The Not New Boutique

Sun, 09/01/2013 - 9:00am
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Almost hidden behind St. Andrew Parish Center on Spring Street sits a small cedar-shingled shed-like building bearing a plaque in memory of Joseph and Katherine Tucker, its former owners. The sign calls it the “Cow Barn Property,” but today it is better known as the Not New Boutique. Every Wednesday during July and August, a steady stream of shoppers, young and old, big and little, residents and visitors, made its way toward the balloons at the entrance, eager to find that perfect bargain. 

The Not New Boutique came into existence some 20 years ago, the brainchild of Mary Donnelly, Barbara Bebby and Alice Kelly of the Ladies Guild of St. Andrew Church. The purpose: to serve the entire Block Island community and its visitors, not just the church members. It began in the basement of the Parish Center, with clothing laid out on tables. Father Ray Kehew had just arrived. Mary D remembers that he almost immediately bought a tweed jacket at the Boutique that he continued to wear on vacation cruises for many years. Two sales were held annually, at the beginning and at the end of “the season.” Eventually the project outgrew this location and the current building became available. 

Today shelf upon shelf of neatly organized shirts, sweaters and pants plus racks of dresses, skirts, coats and jackets – for men, women and children – invite the careful shopper. Islanders are encouraged to leave their donations of “gently used” or sometimes even brand new items in a bin next to the Parish Center. Most clothing – household items are not accepted – is priced at $1; dresses, sweaters and shoes cost $2, while jackets and coats go for $5 or $10. 

For the current organizers, Joanne Hutchins, Wendy Northup and Pat Queally, it is a time-consuming but rewarding undertaking. Every Wednesday they can be found, often aided by Janet Merritt, Helen Lynch, and me, helping shoppers to find just the right items. Between Wednesdays, the clothing dropped off at the collection box must be sorted and put on shelves. Particularly for island workers who perhaps couldn’t make the Wednesday opening hours of 10 a.m. to 2 p.m., Joanne has even on occasion opened the boutique for a special request. Wendy’s husband Ed does much of the heavy lifting and repairs around the building. 

Of the workers, only Janet Merritt is not a member of St. Andrew Church. So why does Janet volunteer her time there? She says that since the Catholic Church opens its facility to the island’s Jewish congregation, she feels the need to give something back in the form of her time. “Besides,” she says, “I love to shop. What can I say?” She even keeps a constantly growing running tab of her own purchases. 

Helen recently brought in a practically new pair of running shoes and a lovely purple and black dressy jacket. She was delighted that both were gone within minutes to a couple of very happy shoppers.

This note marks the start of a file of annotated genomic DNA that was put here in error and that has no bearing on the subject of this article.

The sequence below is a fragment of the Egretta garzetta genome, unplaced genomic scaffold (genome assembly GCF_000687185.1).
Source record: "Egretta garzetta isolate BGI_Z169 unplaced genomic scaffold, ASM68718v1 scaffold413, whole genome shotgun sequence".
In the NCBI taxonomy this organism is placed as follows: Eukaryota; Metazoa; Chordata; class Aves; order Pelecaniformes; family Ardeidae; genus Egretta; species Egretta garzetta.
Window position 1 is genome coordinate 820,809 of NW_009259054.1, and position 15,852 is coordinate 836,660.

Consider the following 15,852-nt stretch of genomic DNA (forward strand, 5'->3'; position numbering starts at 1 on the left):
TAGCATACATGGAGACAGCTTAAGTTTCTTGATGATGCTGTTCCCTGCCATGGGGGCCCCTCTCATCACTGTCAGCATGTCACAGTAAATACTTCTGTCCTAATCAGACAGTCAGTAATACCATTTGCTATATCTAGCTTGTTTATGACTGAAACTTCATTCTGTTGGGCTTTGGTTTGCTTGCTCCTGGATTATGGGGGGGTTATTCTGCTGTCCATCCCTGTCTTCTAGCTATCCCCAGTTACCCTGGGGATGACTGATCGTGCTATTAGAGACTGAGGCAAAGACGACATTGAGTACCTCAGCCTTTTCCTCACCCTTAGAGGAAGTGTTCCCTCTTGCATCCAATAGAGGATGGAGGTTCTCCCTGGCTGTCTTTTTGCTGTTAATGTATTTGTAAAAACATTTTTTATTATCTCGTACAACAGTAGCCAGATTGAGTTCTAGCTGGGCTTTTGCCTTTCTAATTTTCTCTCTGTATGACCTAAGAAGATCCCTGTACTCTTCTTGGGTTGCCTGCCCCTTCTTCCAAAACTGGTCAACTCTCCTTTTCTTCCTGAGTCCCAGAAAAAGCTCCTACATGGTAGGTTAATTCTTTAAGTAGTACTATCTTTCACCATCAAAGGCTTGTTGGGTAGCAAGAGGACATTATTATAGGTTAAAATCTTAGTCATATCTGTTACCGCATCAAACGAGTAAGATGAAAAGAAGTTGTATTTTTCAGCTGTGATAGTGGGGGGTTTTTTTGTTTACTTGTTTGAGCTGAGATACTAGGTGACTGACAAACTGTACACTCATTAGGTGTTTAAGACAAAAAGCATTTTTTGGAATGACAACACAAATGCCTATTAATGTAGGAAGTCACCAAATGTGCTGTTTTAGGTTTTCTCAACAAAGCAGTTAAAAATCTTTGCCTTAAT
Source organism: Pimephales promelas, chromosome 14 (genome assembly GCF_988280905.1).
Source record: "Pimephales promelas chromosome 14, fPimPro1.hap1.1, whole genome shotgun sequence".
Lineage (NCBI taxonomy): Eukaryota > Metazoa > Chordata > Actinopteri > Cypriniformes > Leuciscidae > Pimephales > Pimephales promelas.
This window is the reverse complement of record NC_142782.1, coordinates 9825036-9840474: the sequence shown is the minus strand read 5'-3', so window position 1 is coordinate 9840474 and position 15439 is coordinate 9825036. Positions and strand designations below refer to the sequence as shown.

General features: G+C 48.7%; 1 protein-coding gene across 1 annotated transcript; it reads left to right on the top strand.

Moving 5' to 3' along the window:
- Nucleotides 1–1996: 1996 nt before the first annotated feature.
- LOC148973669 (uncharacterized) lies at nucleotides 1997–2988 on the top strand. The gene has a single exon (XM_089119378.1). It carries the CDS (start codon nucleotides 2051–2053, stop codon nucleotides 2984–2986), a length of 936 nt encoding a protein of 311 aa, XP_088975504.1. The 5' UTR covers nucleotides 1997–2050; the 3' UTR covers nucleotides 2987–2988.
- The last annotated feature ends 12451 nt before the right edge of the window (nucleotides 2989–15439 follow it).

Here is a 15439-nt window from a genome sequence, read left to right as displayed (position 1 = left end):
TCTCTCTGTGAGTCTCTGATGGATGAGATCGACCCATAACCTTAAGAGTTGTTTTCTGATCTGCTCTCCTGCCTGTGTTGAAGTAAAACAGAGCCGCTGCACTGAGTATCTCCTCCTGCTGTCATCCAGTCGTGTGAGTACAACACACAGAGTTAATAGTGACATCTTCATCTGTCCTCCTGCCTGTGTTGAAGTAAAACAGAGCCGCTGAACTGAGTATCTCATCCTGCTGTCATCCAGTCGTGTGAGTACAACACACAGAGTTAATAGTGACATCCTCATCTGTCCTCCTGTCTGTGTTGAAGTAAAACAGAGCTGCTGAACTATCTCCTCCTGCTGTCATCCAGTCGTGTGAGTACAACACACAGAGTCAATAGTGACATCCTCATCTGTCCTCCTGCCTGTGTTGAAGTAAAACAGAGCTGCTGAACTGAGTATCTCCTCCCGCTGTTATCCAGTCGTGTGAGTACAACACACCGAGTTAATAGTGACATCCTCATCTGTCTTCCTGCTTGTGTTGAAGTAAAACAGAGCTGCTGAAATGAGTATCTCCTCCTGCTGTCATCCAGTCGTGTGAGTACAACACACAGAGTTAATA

The danger, of course, is buying something and wearing it to a place where the original donor recognizes it. Several years ago I snapped up a navy blue cotton sweater with cats embroidered down the front. I wore it one day to a meeting. The president of the organization took one look and said, “I used to have a sweater just like that.” Indeed she had; but now it was mine! 

Stories also abound of clothing being sold by mistake. One day a man took off a sweater he was wearing in order to try something on. When he next turned around to put it back on, the sweater was gone, sold to someone else accidentally. My own hat almost met the same fate one Wednesday in August. 

Wendy tells of a man she noticed poking around intently. She asked him if there was something special he was looking for. “I’m looking for my pants,” he replied. “My wife took them from my closet and put them in your collection bin. I want them back.” Luckily the pants had not yet been sold, and he even insisted upon paying the $1 to retrieve them. 

Recently two sisters ‘of a certain age and size’ giggled their way through a box of larger size slacks and blouses and jackets. Some of the items still had the original sales tags on them. “It looks perfect on you – and you can even button it!” remarked one. Their final tab: $18 for a wide assortment of clothing. Asked if they had a car to tote home their goodies, one of the sisters quipped, “I think we may need a truck.” 

The proceeds from the Not New Boutique, which can amount to several thousand dollars in a season, are used to fund projects decided upon by the members of the Block Island Catholic Ladies Guild of St. Andrew Church. Several years ago, the baby grand piano at the Parish Center was completely taken apart and re-assembled and re-tuned, and paid for by the Not New Boutique. Funds have also been used to refurbish the stained glass windows in the church on Chapel Street, and to purchase new carpeting. 

The Not New Boutique will hold its final sale days of the year on Friday, Sept. 6 from 5 to 7 p.m.; Saturday, Sept. 7 from 10 a.m. to 1 p.m., and Saturday, Oct. 12 from 10 a.m. to 1 p.m. There will be no further clothing collection after October 1. The organizers plan to empty the shelves completely to start fresh and new next year on Saturday of Memorial Day Weekend, May 24, 2014.

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